By “drawing” micropatterns on nanomaterials using a focused laser beam, scientists in Singapore have modifed properties of nanomaterials for effective photonic and optoelectronic applications. Their method increased electrical conductivity and photoconductivity of the modified molybdenum disulfide material by more than 10 times and about five times respectively.
Scientists in Belgium have recently fabricated the...
A team including scientists from Spain and from...
The doubling of transistors on a microprocessor...
Together with teams from Finland and Japan, physicists from the Univ. of Basel in Switzerland were able to place 20 single bromine atoms on a fully insulated surface at room temperature to form the smallest “Swiss cross” ever created. The effort is a breakthrough because the fabrication of artificial structures on an insulator at room temperature is difficult. It is largest number of atomic manipulations ever achieved at room temperature.
You wouldn’t think that mechanical force could process nanoparticles more subtly than the most advanced chemistry. But researchers at Sandia National Laboratories have created a newly patented and original method that uses simple pressure to produce finer and cleaner results in forming silver nanostructures than do chemical methods, which are not only inflexible in their results but leave harmful byproducts.
Scientists at the Univ. of California, Riverside have constructed liquid crystals with optical properties that can be instantly and reversibly controlled by an external magnetic field. Unlike conventional liquid crystals, which rotate and align themselves when an electric field is applied, the new crystals are essentially a liquid dispersion of magnetic nanorods.
An international team has developed an elegant method for producing self-organized and functionalized carbon nanolayers and equipping them chemically with a range of functions. The effort depended on the development of a special compound, the molecules of which were aligned perfectly in parallel to each other in a single self-organized layer, like the bristles on a brush.
According to researchers, a simple, scalable method of making strong, stretchable graphene oxide fibers that are easily scrolled into yarns and have strengths approaching that of Kevlar is possible. An international collaboration has recently produced graphene oxide yarn fibers much stronger than other carbon fibers.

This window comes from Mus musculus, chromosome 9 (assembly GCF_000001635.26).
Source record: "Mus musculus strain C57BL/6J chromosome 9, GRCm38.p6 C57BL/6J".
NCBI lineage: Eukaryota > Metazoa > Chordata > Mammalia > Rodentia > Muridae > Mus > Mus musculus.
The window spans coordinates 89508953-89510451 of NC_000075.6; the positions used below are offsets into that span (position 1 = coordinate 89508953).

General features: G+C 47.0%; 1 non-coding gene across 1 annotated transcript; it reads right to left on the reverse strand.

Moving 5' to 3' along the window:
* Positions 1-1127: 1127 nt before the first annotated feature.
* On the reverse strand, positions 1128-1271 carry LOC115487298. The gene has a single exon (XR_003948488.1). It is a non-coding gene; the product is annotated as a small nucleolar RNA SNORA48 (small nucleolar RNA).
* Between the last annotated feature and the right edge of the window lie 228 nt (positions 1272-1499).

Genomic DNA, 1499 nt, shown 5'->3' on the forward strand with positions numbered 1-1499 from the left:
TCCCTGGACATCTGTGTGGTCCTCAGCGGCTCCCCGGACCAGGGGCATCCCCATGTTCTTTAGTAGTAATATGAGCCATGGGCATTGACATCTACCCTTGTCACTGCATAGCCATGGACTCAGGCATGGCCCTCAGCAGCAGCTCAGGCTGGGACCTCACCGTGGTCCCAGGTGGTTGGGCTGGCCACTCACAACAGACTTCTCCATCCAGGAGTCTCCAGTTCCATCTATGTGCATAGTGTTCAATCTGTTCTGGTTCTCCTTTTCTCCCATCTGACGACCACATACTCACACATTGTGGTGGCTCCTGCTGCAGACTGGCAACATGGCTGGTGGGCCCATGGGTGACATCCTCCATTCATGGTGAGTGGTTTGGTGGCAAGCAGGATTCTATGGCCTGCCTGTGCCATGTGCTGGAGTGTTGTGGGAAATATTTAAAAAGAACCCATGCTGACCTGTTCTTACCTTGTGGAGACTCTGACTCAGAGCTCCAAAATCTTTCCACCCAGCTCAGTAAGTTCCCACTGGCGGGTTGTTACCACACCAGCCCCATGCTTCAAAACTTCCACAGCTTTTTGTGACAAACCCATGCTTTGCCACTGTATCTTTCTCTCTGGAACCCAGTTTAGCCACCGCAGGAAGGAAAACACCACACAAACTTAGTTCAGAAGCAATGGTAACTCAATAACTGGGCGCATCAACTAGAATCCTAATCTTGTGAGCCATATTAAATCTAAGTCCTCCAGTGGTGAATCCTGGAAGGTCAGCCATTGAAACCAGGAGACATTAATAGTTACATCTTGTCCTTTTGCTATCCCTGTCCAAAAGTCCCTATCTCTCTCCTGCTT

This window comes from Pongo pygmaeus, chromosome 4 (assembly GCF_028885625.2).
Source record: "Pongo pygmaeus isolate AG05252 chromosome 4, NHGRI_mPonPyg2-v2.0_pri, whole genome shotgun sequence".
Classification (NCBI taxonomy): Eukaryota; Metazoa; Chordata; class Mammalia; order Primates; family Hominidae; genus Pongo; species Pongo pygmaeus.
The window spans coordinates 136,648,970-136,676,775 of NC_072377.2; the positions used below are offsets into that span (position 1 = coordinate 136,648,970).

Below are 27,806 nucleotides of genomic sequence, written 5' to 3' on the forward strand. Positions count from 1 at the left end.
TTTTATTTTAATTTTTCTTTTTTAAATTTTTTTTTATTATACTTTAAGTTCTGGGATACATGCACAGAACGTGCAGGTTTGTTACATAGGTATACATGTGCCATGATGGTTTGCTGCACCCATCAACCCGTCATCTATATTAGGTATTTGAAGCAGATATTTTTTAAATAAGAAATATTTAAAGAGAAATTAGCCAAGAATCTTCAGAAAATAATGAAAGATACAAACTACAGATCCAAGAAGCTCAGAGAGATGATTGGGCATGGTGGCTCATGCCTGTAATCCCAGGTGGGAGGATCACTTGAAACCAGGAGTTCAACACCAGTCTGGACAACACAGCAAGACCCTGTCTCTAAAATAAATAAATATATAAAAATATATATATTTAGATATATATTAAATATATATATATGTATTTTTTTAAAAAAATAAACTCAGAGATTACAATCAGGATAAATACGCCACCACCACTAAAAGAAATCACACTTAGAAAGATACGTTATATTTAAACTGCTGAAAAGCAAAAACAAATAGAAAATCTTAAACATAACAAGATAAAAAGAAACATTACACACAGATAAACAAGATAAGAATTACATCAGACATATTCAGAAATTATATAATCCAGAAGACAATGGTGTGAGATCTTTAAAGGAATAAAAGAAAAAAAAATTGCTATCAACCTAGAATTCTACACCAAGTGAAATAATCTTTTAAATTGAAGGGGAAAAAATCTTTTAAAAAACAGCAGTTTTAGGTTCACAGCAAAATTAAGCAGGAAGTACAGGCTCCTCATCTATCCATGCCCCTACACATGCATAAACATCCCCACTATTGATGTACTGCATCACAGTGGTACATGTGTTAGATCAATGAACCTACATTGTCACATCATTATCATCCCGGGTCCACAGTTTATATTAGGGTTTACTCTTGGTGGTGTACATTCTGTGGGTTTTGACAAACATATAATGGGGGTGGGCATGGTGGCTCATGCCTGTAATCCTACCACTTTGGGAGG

Titanium dioxide nanoparticles show great promise as optical encapsulants or fillers for tunable refractive index coatings. However, they've been largely shunned because they’ve been difficult and expensive to make. Scientists at Sandia National Laboratories have now come up with an inexpensive way to synthesize properly sized titanium dioxide nanoparticles and is seeking partners who can demonstrate the process at industrial scale.
Superlyophobic surfaces are simultaneously repellant for almost any liquid and exhibit high contact angles and low flow resist. But the demanding and usually expensive fabrication remains a bottleneck for further development. Researchers in Shenzhen, China, however, have now formulated a facile and inexpensive microfabrication method that uses polymers to help transfer the superlyophobic structures to curable materials.
Engineers at Oregon State University have successfully shown that a continuous flow reactor can produce high-quality nanoparticles by using microwave-assisted heating. This is essentially the same force that heats up leftover food with such efficiency, but instead of warming up yesterday’s pizza, this concept may change the production of cell phones and televisions or improve solar energy systems.
Polymer scientists in Ohio have demonstrated how a transparent layer of electrodes on a polymer surface could be extraordinarily tough and flexible, withstanding repeated scotch tape peeling and bending tests. According to its developers, the new material could replace conventional indium tin oxide coatings currently used for touchscreens.
Haydale, a U.K.-based developer of a unique plasma functionalization process for nanomaterials, has announced the publication of research showing its functionalized graphene nanoplatelets significantly improve the nanoscale reinforcement of resin. The report states a greater than two times increase in tensile strength and modulus of an epoxy composite using this technology.
A porous material invented by the Rice Univ. lab of chemist James Tour sequesters carbon dioxide, a greenhouse gas, at ambient temperature with pressure provided by the wellhead and lets it go once the pressure is released. The material shows promise to replace more costly and energy-intensive processes.
Bang & Olufsen is working with scientists in Denmark to develop a method for creating white aluminium surfaces. This has been exceedingly difficult for manufacturers because the existing technology used to color aluminium cannot be used to produce the color white because the molecules used to create “white” are too big. Rather than use pigments, then, researchers have a way to make it become white during the process.